Sunday, 12 November 2017

Adventures in the US - Educational recount


Adventures in the US -  Educational recount
The following recount outlines the educational elements of our trip to the US. It does not capture the rich discussions we had as a leadership group, the planning and ideation around leadership structures, staffing, environment development and strategic planning moving forward. Over the 12 days (two days of travel) we were also lucky to have a couple of days to enjoy Philadelphia and New York at leisure, which I also haven’t included in this recount.


New Zealand to San Francisco
25 hours in total from leaving home to arriving at Zephyr Hotel in San Francisco.  Although tired, it was time to have an explore of Fisherman’s Wharf. It was during this early introduction to San Francisco that we stumbled upon Marissa at a MakerSpace, tucked away under the famous Ghirardelli chocolate factory and shop.  
We instantly hit it off with Marissa and were quickly talking the same language and educational jargon. Marissa spoke with energy and enthusiasm and expressed a personal passion for encouraging women into engineering, as well as a commitment to students with dyslexia, ADD or ADHD. We discussed our upcoming presentation and she asked probing questions and gave constructive feedback.
After our rich discussions we asked her advice on where to find more inspiration around San Fran. The recommendations provided the basis for a extremely valuable experience in the days to come.

TechShop SF.
The following day we ventured out to find TechShop SF. A must visit organisation in the heart of San Francisco. On stepping through the door we knew that we had hit the jackpot, and on talking to Tim and Mary on the reception desk we prepared ourselves to have our minds blown. After some smooth talking “we have come all the way from New Zealand to see you guys” we managed to get a personalised tour of the operation. TechShop is a vibrant, creative community space that provides access to instruction, tools, software, and use of space. They advertise that you can make virtually anything at TechShop and I would tend to believe them. Their catchphrase is “Come build your dreams”

Coco was our tour guide and after putting on the compulsory safety goggles we were off. We explored the array of tools and machines. As well being given an outline of the philosophy and organisational structures of TechShop. Welding machines, powered coating machines, water and sand blasting capable of cutting metal, laser cutters, 3D printing and more. All accessibility to anyone with a creative or a passion project.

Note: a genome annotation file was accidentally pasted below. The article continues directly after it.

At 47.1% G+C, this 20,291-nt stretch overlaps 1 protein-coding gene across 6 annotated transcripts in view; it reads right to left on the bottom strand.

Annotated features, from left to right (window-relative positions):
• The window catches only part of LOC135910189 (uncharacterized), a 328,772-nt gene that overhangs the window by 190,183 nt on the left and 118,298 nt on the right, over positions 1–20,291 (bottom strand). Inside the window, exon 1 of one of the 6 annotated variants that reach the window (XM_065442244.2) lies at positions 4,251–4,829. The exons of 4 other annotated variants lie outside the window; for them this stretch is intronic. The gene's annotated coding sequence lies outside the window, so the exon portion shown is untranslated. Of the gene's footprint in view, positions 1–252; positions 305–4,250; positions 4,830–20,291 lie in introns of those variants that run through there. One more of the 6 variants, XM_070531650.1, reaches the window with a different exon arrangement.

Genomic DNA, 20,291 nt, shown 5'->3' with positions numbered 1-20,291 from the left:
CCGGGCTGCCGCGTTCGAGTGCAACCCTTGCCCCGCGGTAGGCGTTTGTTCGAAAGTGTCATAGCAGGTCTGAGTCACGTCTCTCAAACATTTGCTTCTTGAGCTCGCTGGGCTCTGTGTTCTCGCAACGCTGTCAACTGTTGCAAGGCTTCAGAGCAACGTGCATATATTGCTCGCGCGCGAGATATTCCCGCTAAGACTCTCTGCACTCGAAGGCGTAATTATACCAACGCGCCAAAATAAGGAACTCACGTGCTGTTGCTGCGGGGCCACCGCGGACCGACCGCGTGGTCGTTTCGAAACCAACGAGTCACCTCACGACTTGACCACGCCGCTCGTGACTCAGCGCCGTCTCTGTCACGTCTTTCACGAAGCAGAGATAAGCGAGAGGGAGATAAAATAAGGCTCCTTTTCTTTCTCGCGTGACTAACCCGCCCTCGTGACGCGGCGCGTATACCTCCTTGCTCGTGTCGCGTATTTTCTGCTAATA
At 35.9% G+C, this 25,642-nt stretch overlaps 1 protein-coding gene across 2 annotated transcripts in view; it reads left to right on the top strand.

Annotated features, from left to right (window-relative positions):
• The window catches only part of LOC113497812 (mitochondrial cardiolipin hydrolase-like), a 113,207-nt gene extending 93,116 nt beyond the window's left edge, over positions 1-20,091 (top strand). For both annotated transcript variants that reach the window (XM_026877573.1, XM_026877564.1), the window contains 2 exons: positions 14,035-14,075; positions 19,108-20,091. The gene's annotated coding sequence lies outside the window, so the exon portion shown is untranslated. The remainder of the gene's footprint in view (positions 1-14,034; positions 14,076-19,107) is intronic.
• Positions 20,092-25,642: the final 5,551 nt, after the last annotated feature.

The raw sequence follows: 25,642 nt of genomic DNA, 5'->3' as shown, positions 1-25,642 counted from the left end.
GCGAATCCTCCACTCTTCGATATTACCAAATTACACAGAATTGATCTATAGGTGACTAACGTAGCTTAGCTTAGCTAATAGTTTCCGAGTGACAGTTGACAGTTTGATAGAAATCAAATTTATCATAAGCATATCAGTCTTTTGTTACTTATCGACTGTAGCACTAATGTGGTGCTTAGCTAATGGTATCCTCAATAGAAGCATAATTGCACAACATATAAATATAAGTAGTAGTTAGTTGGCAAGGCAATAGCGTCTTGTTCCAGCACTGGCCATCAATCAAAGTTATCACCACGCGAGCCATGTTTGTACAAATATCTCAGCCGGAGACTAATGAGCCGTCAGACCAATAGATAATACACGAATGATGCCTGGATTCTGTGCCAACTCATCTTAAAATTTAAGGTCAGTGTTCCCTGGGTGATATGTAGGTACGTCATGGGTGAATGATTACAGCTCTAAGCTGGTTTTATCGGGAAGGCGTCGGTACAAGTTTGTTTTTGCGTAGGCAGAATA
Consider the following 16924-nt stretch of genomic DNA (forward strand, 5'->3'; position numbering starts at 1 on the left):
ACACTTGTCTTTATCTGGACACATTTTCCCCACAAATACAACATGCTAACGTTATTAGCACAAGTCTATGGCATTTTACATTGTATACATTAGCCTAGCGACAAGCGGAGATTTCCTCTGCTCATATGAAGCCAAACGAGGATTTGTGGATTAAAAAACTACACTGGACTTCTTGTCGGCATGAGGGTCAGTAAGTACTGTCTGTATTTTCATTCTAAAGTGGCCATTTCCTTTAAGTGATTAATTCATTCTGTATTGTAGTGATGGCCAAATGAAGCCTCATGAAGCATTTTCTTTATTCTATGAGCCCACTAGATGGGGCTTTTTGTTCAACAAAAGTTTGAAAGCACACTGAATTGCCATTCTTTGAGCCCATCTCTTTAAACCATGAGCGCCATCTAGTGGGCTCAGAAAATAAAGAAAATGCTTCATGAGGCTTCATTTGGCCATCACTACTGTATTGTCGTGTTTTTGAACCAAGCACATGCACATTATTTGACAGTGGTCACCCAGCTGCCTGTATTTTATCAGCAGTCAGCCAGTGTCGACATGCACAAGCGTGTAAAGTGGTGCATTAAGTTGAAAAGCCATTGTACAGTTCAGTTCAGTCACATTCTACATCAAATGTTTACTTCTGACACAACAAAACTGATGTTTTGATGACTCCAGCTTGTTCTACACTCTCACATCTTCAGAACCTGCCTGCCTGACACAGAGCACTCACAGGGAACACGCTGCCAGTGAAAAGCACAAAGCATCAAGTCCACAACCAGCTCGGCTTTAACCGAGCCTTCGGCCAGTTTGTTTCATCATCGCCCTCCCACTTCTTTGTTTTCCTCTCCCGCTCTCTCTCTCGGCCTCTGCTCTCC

When reflected as a team in the evening, we could come up with a raft of ideas, innovations and ponderings not only for our design production space but classrooms as well.



 Monte Vista
We rose the morning with the predicament of how we were going to get to Monte Vista a pre organised school visit roughly two hours from San Francisco. After much discussion and negotiation we eventually managed to organise a driver for the day. Our driver, Cesar was magnificent, a wealth of knowledge and a really lovely guy. He drove us out to Monte Vista, in Watsonville, the artichoke capital of the world. Eventually we arrived at this oasis, a school in the middle of nowhere.

The principal was not available to meet with us which was disappointing. However, we were introduced to Nathan, who I believe is the equivalent to a Deputy Principal. During lunch on campus Nathan asked and answered very thoughtful questions, quickly demonstrating a high level of insight into educational leadership and models of effective education.


Our tour of the school took us into all sorts of places. Many of the spaces had been developed / designed by the wife of the provocative and slightly flamboyant previous principal, who we had meet a year earlier in Sydney at the ‘I on the Future Conference.’
Learning Spaces were designed to create atmosphere to compliment the subject area. Light, sound and colour used in creative ways. Garage roller doors either opened or closed off classrooms, furniture was mobile and varied to aid student choice and encourage collaboration. Outside areas provided lovely socialisation spaces and an array of physical opportunities including sand volleyball, basketball, swimming, horse riding and huge sporting fields. The use of space was cleverly thought out and prompted many ideas to take home.
Cesar had waited patiently and was pleased to see us return to rejoin him. On our return journey we took the opportunity to visit D-School at Stanford University.




D-School (Design School) was in the middle of an extremely impressive campus which was immaculately well groomed and manicured.